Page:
Intel & MIT promise wireless device recharging

Saturday, August 23, 2008

An intriguing technology morsel has been offered up by chipmaker Intel Corporation today after it revealed an innovative recharging method that could potentially provide operational power for portable electronic devices without requiring a wired connection.
Speaking at this week’s Intel Developer Forum in San Francisco, Intel CTO Justin Rattner unveiled “Wireless Resonant Energy Link (WREL)” technology, which relies on strongly coupled resonators to wirelessly deliver energy and is built on a similar principle to that of a trained singer who can shatter glass with their voice.

“At the receiving resonator’s natural frequency, energy is absorbed efficiently, just as a glass absorbs acoustic energy at its natural frequency,” explains Intel. “With this technology enabled in a laptop, for example, batteries could be recharged when the laptop gets within several feet of the transmit resonator.”

Evolving from principles proposed by MIT physicists, WREL promises safe and efficient power and is considerably closer to reality than you might think.

For example, during his keynote speech, Rattner demonstrated the possibilities of WREL by wirelessly powering a 60-watt light bulb -- which is noteworthy insofar is it equates to more operational juice than would be required to power a typical laptop computer.

Intel sees the technology eventually being utilised through airports and other public hotspot venues, where device owners would actually receive a local charge boost to their portable equipment rather than suffer a decrease in operational longevity.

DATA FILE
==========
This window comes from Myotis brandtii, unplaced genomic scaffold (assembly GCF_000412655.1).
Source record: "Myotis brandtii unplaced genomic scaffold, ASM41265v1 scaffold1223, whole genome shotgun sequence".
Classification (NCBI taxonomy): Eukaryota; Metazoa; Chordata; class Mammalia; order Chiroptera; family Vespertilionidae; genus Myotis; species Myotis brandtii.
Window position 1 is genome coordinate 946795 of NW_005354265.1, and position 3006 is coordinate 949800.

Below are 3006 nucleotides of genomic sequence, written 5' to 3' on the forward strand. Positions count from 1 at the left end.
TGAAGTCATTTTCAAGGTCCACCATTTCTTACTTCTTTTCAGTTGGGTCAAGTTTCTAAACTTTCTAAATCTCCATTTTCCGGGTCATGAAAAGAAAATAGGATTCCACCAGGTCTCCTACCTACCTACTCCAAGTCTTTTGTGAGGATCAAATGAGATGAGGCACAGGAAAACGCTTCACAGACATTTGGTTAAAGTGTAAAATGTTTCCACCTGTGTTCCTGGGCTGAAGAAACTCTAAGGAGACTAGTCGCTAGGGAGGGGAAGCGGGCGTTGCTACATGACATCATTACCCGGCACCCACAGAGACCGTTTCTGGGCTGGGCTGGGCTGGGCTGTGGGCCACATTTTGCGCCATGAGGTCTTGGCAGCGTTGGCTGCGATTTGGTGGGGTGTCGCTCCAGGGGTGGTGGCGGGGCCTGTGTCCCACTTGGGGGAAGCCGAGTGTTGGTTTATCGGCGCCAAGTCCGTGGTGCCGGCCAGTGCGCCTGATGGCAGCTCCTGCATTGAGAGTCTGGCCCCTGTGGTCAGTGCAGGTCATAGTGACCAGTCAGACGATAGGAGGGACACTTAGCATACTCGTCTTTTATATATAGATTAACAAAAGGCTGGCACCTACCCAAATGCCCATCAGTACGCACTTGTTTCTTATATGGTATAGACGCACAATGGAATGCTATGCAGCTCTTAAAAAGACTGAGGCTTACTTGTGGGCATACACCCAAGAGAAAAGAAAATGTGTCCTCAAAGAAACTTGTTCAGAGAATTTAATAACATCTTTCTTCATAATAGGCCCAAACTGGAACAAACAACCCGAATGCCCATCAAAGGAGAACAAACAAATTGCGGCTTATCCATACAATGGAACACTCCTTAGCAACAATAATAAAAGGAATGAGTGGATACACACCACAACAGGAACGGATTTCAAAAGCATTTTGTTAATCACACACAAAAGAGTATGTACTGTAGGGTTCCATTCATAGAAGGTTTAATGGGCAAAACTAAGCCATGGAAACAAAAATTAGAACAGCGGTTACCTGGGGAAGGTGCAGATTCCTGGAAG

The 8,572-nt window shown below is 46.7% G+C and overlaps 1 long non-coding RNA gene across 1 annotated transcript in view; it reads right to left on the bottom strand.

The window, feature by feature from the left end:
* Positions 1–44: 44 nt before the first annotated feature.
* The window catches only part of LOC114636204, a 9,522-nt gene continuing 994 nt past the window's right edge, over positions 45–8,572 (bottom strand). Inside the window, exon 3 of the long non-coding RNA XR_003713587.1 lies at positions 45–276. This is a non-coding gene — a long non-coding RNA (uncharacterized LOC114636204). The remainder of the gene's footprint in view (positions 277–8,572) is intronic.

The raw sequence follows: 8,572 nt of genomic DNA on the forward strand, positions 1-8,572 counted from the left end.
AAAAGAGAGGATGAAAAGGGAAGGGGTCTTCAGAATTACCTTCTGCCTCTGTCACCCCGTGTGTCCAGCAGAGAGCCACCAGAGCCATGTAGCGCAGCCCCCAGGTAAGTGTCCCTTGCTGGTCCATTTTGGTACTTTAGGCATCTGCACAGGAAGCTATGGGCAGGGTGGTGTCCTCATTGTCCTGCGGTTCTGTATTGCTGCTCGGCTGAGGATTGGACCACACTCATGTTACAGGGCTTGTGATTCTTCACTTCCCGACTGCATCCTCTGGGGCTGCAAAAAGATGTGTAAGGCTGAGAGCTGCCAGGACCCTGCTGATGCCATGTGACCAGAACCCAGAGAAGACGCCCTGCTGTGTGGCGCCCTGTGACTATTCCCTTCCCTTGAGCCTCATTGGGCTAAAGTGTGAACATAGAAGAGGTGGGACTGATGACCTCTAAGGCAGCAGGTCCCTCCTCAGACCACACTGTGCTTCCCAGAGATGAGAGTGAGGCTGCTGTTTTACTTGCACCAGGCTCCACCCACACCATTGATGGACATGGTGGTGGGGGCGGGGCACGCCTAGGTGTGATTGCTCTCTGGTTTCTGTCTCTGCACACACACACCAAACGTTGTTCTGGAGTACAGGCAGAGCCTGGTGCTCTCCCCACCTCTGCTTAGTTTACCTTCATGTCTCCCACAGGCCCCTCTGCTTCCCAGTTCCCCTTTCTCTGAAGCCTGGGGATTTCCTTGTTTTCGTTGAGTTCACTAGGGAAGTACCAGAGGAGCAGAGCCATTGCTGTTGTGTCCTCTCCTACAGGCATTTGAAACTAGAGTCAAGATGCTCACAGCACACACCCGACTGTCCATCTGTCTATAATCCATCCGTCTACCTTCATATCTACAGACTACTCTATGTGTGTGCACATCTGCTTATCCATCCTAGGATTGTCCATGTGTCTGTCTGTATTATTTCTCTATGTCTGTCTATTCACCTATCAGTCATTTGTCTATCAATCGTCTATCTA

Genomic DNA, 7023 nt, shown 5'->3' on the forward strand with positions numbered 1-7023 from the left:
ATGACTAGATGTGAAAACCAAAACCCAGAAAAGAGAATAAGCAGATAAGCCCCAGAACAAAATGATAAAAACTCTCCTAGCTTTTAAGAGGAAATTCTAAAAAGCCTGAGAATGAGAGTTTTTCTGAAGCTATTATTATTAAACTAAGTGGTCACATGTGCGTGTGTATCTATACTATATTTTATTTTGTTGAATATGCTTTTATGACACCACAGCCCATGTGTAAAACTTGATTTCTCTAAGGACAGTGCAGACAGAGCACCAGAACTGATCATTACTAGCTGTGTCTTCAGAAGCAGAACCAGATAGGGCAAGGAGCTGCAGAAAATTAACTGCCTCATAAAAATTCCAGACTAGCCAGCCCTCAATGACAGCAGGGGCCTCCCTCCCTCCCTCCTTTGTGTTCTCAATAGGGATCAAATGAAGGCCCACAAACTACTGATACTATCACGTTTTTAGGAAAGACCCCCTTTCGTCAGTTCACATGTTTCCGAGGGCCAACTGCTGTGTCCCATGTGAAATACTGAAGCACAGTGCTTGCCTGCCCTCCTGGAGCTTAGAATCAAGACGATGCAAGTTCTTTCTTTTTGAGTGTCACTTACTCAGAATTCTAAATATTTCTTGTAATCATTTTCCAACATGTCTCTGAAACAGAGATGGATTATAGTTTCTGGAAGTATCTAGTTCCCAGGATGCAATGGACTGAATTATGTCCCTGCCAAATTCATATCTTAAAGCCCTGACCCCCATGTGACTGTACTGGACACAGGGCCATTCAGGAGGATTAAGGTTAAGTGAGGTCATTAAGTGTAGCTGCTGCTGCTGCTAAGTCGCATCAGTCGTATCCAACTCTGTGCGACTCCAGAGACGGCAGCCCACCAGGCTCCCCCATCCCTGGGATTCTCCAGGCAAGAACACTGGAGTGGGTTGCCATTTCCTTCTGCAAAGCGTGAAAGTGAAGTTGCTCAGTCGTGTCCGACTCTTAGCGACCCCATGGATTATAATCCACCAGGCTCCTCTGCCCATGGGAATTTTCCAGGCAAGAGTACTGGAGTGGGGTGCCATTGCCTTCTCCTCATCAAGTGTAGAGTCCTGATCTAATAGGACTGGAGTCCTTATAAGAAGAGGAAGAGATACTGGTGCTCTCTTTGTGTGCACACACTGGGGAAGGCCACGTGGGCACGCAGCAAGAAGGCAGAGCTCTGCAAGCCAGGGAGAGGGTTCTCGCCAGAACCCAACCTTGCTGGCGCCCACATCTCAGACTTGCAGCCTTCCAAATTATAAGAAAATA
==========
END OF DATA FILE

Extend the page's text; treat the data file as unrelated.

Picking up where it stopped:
Despite WREL’s obvious application potential, Intel has said the technology is still in development but its researchers are looking for a way to “cut the last cord in mobile devices” and hope to someday enable Intel customers to enjoy the advantages associated with wireless power.

Other futuristic technology revealed by Rattner included programmable matter called “catoms,” which consist of millions of micro-robots that could be used to build shape-shifting materials.

While described by Rattner as part of Intel’s "difficult exploratory research agenda," if utilised through a computer’s case, display and keyboard, catoms could make it possible for devices to physically change their shape depending on how they are actually used.

Intel explains that a mobile computer, for example, could be tiny when in a pocket, change to the shape of an earpiece when used as a mobile phone, and be large and flat with a keyboard for browsing the Internet or watching a movie.

And, pushing the evolution of modern robotics, Rattner also outlined Intel’s drive to bring industrial robot technology into the home by imbuing robots with cognisant attributes that will render them aware of their surroundings in order to navigate through and manipulate objects in cluttered and dynamic human environments.

“The industry has taken much greater strides than anyone ever imagined 40 years ago,” said Rattner. “There is speculation that we may be approaching an inflection point where the rate of technology advancements is accelerating at an exponential rate, and machines could even overtake humans in their ability to reason, in the not so distant future.”

To show this principle in action, Rattner demonstrated two working personal robot prototypes developed by Intel’s research lab facilities.

One demo showcased electric field pre-touch technology built into a robotic hand, a sensing modality applied by fish (but not humans), which allows them to “feel” objects before physically touching them.

The other demo revealed a complete autonomous mobile manipulation robot capable of recognising faces and also interpreting and executing basic commands such as “please clean this mess” by using cutting-edge motion planning, manipulation, perception and artificial intelligence.

Source : The Tech Herald



This is great ...
But really ..will my frequency match
so that it can be recharged!


K9 said...
August 24, 2008 at 8:06 PM  

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